It is not unusual for gunmakers to go back and improve a design, it is, however, unusual for an airgun manufacturer to do this, and in most cases it’s a long time in the making. For centerfire (and rimfire) guns, safety concerns over a design flaw, or a discovered weakness in a part is often a driving force for change, other times, it is to improve accuracy or durability, or to respond to consumer demands. There are examples of all these circumstances with handguns and rifles, but you would have to look much harder to find an airgun manufacturer that has implemented changes to a new design less than a year after its introduction for no other reason than to improve performance and reliability. But that is exactly what Sig Sauer’s Sig Air Division has done with the P365. read more

Sig Sauer P365 Upgrade Part 1

Sig Sauer P365 Upgrade Part 1

Sig fine-tunes the smallest blowback action pistol

By Dennis Adler

In 2019 Sig did what no airgun manufacturer had done before, they designed a Micro Compact blowback action CO2 pistol with a self-contained CO2 BB magazine. That in itself, sold a lot of guns, but in order to make a CO2 pistol this small, one that could use a 12 gram CO2 cartridge, meant that there were some big hurdles for the Sig Sauer’s Sig Air Division engineers to clear. Back in the summer of 2019, Sig Air’s Product Manager Dani Navickas, said that “Sig likes to challenge their R&D engineers, so it was actually a challenge to the R&D team to completely replicate the [9mm] P365 in 1:1 scale so it would be a great training tool. It had to be an equal.” In all of those respects the CO2 model achieved its goals, as I proved in my comparison between the CO2 model and the 9mm pistol last year, but the air pistol nevertheless fell a little short of (consumer) expectations in velocity, and its small size had some unforeseen complications. The first series of P365 models were nevertheless impressive for their authenticity to the 9mm Sig and accuracy with .177 caliber BBs out to 21 feet. For such a small air pistol the precision handling all but made up for the gun’s minor shortcomings. read more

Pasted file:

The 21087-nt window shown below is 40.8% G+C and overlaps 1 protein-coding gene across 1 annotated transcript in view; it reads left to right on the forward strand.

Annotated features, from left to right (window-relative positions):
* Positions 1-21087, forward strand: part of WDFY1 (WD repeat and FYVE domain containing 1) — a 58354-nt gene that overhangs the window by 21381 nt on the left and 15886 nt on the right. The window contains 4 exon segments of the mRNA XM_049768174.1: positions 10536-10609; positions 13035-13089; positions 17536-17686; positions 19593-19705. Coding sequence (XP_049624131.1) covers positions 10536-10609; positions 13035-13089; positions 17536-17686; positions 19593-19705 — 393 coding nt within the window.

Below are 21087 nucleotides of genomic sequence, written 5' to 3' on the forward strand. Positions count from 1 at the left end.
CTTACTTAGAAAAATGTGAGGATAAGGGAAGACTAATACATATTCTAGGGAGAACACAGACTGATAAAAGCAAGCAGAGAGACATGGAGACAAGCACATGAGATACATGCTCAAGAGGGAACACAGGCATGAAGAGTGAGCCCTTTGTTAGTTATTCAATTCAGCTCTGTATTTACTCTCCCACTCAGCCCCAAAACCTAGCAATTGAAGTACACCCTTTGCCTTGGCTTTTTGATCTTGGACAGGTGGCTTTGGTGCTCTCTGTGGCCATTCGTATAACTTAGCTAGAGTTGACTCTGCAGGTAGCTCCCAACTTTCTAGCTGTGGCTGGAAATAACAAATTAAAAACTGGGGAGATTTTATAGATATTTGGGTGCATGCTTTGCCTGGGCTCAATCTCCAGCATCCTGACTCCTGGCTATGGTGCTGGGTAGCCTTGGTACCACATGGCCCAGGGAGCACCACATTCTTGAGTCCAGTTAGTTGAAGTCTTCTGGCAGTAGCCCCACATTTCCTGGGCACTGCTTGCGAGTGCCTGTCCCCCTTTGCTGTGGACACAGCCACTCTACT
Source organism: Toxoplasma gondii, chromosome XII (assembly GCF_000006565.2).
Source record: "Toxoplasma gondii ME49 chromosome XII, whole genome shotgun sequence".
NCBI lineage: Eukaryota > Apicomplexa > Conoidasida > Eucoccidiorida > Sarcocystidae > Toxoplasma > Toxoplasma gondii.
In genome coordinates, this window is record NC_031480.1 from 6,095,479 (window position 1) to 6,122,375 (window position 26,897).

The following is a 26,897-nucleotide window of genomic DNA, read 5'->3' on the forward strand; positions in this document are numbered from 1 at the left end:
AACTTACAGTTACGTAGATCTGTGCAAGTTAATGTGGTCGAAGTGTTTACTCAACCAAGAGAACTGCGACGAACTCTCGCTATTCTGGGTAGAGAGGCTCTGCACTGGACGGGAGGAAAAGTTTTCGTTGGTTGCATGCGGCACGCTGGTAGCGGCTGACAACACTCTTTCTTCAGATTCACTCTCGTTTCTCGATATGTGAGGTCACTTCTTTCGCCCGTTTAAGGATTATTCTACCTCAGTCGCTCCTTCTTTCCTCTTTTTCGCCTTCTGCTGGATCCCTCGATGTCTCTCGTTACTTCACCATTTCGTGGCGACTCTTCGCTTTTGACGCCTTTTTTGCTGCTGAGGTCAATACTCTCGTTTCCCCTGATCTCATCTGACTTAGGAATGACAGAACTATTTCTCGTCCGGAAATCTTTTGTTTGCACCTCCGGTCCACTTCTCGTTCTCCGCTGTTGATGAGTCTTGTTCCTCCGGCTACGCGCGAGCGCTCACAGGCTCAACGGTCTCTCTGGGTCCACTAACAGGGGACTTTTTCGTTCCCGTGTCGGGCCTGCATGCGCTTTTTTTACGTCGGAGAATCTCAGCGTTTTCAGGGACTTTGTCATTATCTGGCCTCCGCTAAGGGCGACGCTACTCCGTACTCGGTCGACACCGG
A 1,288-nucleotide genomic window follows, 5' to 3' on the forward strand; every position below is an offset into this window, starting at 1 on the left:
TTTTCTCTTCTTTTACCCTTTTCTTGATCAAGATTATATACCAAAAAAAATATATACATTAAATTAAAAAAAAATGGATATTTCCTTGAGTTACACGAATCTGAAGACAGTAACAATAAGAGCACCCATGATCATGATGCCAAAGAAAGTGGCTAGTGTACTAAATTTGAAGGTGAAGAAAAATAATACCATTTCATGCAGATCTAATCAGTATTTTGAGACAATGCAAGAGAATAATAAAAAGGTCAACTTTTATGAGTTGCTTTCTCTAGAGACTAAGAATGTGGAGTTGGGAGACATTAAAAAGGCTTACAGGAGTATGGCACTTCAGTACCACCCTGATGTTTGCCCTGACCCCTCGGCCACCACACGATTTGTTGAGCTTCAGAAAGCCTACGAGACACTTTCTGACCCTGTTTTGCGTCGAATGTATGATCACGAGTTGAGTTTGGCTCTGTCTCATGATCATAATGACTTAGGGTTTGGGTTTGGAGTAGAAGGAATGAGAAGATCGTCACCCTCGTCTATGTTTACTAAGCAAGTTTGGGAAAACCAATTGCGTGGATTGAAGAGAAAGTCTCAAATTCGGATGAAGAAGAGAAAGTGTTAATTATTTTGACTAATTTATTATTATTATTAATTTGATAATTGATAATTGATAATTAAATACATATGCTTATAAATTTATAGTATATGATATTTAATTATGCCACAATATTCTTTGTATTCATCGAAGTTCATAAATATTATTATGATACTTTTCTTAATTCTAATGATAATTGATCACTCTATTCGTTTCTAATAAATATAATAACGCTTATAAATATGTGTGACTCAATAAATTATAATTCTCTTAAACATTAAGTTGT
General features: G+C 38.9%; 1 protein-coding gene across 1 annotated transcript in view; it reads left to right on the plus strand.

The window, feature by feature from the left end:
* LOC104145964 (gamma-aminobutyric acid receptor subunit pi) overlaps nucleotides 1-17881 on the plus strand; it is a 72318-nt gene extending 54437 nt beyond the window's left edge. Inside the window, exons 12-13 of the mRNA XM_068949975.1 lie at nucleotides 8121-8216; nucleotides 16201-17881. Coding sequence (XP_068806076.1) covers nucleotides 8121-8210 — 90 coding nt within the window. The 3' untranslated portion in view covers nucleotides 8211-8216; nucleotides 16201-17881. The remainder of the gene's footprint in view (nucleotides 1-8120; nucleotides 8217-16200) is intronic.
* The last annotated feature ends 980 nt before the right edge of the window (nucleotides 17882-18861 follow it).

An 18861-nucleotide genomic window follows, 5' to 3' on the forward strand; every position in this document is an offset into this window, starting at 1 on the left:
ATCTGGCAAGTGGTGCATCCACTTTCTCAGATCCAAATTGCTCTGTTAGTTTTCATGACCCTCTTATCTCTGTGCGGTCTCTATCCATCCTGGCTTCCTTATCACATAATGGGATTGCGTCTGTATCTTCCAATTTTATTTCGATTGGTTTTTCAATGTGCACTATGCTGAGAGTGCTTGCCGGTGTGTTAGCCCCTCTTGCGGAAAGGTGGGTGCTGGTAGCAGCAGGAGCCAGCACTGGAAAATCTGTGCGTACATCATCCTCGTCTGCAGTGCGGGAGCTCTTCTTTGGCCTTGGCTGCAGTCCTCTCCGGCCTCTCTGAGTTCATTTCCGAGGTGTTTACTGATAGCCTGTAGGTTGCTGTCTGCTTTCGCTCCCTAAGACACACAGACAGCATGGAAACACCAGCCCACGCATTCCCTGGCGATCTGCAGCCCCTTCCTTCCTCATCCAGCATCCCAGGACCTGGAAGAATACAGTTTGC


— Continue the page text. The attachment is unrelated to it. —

Umarex Thompson M1A1 Part 6

Umarex Thompson M1A1 Part 6

Outfitting for the field

By Dennis Adler

A gun by itself is all it needs be to perform its function. Everything else just makes it easier. Holsters and cartridge belts, magazine pouches, accessory bags, all were developed to make guns easier to handle in the field, and on the battlefield they were all the more important. The more complex the weapon, like a submachine gun, the more support gear it needed. The Thompson M1A1 needed several essential pieces to make it most serviceable in combat, beginning with a sling to shoulder the weapon and on occasion add support for firing by wrapping one’s arm in the sling. Guns with magazines needed a place for extra magazines, extra cartridges, and the military had multiple designs for M1A1 magazine pouches and other belt carried accessory pouches; the U.S. Military Musette bag – a 20th century version of the frontier era “possibles bag” held whatever else might be needed from small accessories and extra ammo to maps and tools, rations, a wool cap, and other small gear. And of course, a soldier needed a belt to carry a holstered sidearm and spare ammo or magazines (depending upon the type of handgun). Most of the items mentioned were manufactured for the U.S. military by various companies during WWII. read more